The suite comes with free wireless internet. It’s not all that fast (about 700 kbps both up and down according to SpeedTest.net’s speed test), but enough for you to get most kinds of work done.
Other clients who’ve stayed in the unit include the usual people travelling to Toronto on business, as well as people from out of town/province/country who are interviewing for jobs or who’ve landed a job in Toronto and need a “base of operations” while they look for a place to live. There have also been clients who’ve come into town to visit relatives on a longer-term basis.
In my opinion, the nicest feature of the place was the bedroom. It was nicely appointed, had a comfy bed (more comfortable than those in some hotels I’ve stayed in this year) with nice sheets, big closet, TV and fake fireplace (like the one in the living room) and its window was actually a glass door leading to a balcony overlooking downtown. It felt considerably more like staying in someone’s guest room than yet another cookie-cutter, could-be-near-any-airport hotel room.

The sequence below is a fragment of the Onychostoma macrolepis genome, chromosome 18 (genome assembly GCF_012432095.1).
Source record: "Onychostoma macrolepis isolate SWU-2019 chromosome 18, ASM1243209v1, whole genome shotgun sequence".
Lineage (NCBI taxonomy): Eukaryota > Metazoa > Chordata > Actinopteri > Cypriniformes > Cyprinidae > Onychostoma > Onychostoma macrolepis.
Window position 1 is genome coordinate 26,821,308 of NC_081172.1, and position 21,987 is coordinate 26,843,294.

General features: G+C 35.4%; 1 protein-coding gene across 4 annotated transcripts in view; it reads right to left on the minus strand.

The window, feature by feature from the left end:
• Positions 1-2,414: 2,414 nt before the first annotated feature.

If you’re sensitive to noise, you should note that there’s a constant hum that you can hear at night; it sounds like an HVAC unit on the roof (the suite’s on the top floor of the building, so the unit is just above). It didn’t bother me, but I was woken up by a helicopter ambulance coming in for a landing at one of the nearby hospitals. This is downtown in a city of three million, so you should expect that sort of thing.
Here’s a view from the balcony, which faces south towards downtown and the majority of the skyline buildings. That’s a fine mesh net you’re seeing; I have no idea of what its purpose is.